Frances Bertram has kindly written an essay about our stove.

Photograph by Kath Gabbitas

Our Range

I'm called a Kitchen Range and I'm made from Cast Iron , I'm also quite old about 115 years or so, and I'm in working order.

My fire is often lit and is very welcoming especially on cold wet and windy days, lots of visitors are drawn inside for a warm when they see my fire glowing through the windows. My oven is also used but only on special occasions now. But that's not bad for a Centenarian is it?

Although saying that I'm not as old as some Ranges are. Not by a long way either. . .

The very first one was designed by Thomas Robinson way back in 1780. Now compared to them I'm quite a youngster!

Way back when I was in my prime, I (The Range) was the Heart of the home, the centre of family life. Providing all the cooking facilities, hot water, and heat .

Now some of us have a fire grate in the centre, an oven on the left and a water tank on the right. They are the bigger Ranges - Maybe for 'The Big House' with kitchen maids and cook. I'm not one of those. I've just got an oven and a fire which was perfectly adequate for a home. Plus if you look along the back where the shelf is you will see some little doors. These are for storing salt and herbs or spices to keep them dry.

I have 'dampers' to push in or out to control the heat from the fire to the oven, which does burn very hot. The first ranges didn't have dampers fitted so they didn't have any control over the heat in the oven. I suspect there would have been many a burnt offering at meal times!

I have an ash cover across the bottom of the fire grate at the front which conceals all the ash and Cinders which drop down from the fire. It has a very fancy name it's called a 'Tidy Betty'. A huge black cast iron or copper kettle would have been permanently hung over my fire, always there at hand when it was needed and a massive cast iron stew pot would often be hung from a fitted hook over the fire too with the family meal simmering inside it.

The fire would seldom go out , even during the night. When the family went to bed the fire would get 'banked up' with 'slack' (which was very small pieces of coal almost like tiny gravel) and sometimes vegetable peelings would be added too. This would slow the burning process down overnight and in the morning the fire would jump back to life after having a good stir up with the poker. The the ashes would get cleaned out and disposed of. A pan of porridge would be on the trivet over the fire for breakfast, and bread would be baking in the oven and maybe some washing drying in front of the fire. I was always kept very busy I loved it when it was 'Black Leading' day I would be swept clean soot and ash free and then I'd be covered from top to toe in what looked like black paint (that's the black lead) and rubbed and rubbed with something called 'Elbow Grease' until I gleamed. I looked just as good as new!!! I was so proud when I'd been black leaded.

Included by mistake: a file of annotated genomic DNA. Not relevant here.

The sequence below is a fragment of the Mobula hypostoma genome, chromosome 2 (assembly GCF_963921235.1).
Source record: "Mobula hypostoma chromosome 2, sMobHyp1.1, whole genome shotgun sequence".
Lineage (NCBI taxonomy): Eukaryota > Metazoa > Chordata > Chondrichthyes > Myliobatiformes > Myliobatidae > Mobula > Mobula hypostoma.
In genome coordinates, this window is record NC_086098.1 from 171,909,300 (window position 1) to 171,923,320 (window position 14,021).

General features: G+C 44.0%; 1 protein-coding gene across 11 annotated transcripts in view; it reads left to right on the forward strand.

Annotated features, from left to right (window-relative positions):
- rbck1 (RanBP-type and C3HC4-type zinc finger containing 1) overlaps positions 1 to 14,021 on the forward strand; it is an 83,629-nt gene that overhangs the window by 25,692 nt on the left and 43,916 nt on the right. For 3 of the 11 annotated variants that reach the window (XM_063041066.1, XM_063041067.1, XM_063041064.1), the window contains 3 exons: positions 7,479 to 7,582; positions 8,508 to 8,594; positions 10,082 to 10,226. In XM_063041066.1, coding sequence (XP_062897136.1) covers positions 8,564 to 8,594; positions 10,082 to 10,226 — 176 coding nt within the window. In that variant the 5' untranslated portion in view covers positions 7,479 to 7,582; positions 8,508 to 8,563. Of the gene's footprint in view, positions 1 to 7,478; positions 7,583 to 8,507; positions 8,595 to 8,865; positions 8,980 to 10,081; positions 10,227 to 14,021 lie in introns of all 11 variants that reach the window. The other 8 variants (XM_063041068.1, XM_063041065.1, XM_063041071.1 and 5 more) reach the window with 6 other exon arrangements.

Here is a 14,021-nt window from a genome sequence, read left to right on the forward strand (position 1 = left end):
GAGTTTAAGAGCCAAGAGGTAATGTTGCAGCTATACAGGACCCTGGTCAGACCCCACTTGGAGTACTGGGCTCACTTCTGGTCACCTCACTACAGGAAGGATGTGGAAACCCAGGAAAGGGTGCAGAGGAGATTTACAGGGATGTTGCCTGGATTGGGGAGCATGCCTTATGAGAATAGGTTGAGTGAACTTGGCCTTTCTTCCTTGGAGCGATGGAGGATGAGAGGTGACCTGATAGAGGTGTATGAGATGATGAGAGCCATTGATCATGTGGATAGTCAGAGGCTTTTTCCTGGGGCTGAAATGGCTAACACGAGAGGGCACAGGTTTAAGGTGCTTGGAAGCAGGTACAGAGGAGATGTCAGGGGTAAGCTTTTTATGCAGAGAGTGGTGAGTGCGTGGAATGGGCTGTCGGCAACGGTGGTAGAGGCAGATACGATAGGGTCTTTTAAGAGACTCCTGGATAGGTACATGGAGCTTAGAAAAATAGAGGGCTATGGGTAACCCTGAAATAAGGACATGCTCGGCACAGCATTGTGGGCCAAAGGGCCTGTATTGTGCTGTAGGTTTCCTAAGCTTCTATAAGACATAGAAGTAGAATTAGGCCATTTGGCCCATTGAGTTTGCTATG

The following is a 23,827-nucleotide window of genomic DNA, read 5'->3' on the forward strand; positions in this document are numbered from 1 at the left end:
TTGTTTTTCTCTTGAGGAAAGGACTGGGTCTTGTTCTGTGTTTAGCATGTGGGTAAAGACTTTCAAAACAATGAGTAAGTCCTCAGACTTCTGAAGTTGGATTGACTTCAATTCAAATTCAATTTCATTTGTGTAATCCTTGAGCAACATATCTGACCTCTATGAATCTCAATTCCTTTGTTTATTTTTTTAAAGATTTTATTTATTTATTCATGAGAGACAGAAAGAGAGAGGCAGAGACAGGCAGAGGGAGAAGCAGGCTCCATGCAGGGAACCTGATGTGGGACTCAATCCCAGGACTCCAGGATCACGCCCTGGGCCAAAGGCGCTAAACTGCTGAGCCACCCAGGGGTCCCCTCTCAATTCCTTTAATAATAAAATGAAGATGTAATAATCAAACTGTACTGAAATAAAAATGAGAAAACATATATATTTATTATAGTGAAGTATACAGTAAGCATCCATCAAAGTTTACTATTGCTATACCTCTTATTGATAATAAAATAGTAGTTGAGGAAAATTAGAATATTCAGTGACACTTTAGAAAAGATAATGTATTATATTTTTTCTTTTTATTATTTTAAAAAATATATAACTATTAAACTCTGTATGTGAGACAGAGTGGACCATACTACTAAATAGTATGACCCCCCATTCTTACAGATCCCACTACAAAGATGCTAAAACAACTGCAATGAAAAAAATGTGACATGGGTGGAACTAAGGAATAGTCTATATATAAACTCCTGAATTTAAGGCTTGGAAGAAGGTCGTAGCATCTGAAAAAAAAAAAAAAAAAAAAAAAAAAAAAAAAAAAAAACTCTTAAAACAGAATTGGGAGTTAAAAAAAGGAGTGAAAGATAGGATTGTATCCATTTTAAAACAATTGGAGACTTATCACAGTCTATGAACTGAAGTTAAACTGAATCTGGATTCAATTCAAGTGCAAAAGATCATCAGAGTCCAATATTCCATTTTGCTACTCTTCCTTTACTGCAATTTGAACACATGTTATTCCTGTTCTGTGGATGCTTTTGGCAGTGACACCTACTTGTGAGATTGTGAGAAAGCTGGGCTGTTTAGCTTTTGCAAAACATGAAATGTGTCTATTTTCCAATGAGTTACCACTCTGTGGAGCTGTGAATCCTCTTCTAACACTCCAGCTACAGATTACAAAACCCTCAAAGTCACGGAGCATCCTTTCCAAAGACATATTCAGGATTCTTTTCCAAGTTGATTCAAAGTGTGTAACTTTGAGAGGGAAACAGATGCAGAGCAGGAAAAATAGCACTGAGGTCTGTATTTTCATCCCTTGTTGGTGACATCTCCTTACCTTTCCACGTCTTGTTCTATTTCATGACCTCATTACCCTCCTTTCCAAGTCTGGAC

What's Elbow Grease and Black Lead ? I hear you say -

Well you can't get black lead any more because of what it had in it -
That of course was Lead!
We now know that lead is poisonous and we don't use it any more.
The Lead didn't harm me but it wasn't very good for whoever used it on me. There is a product similar to black lead today which does the job without having the poisonous lead in it. So I am still kept clean and bright.
Now to Elbow Grease - well ask someone who is older and wiser about that cos' you don't see a lot of Elbow Grease around much either these days.

I have many happy memories and some sad ones. The saddest were when I was left to fall into ruin... I was neglected because of the new ways of cooking and heating coming along and I became 'Old Fashioned' I was no longer required... I was forgotten about and useless!! Then one very happy day I was found by the Friends of St Ives who wanted me and had me restored to my former glory.
They spent a lot of money on my restoration at a cost of £ 8,000. Thanks to them, here I am back in full working order at the Visitor Centre and loving every minute of it.

Hope you enjoy your visit to St Ives and tell your friends about us. I've enjoyed telling you about my life.
Thank you for coming to visit us . Do come again.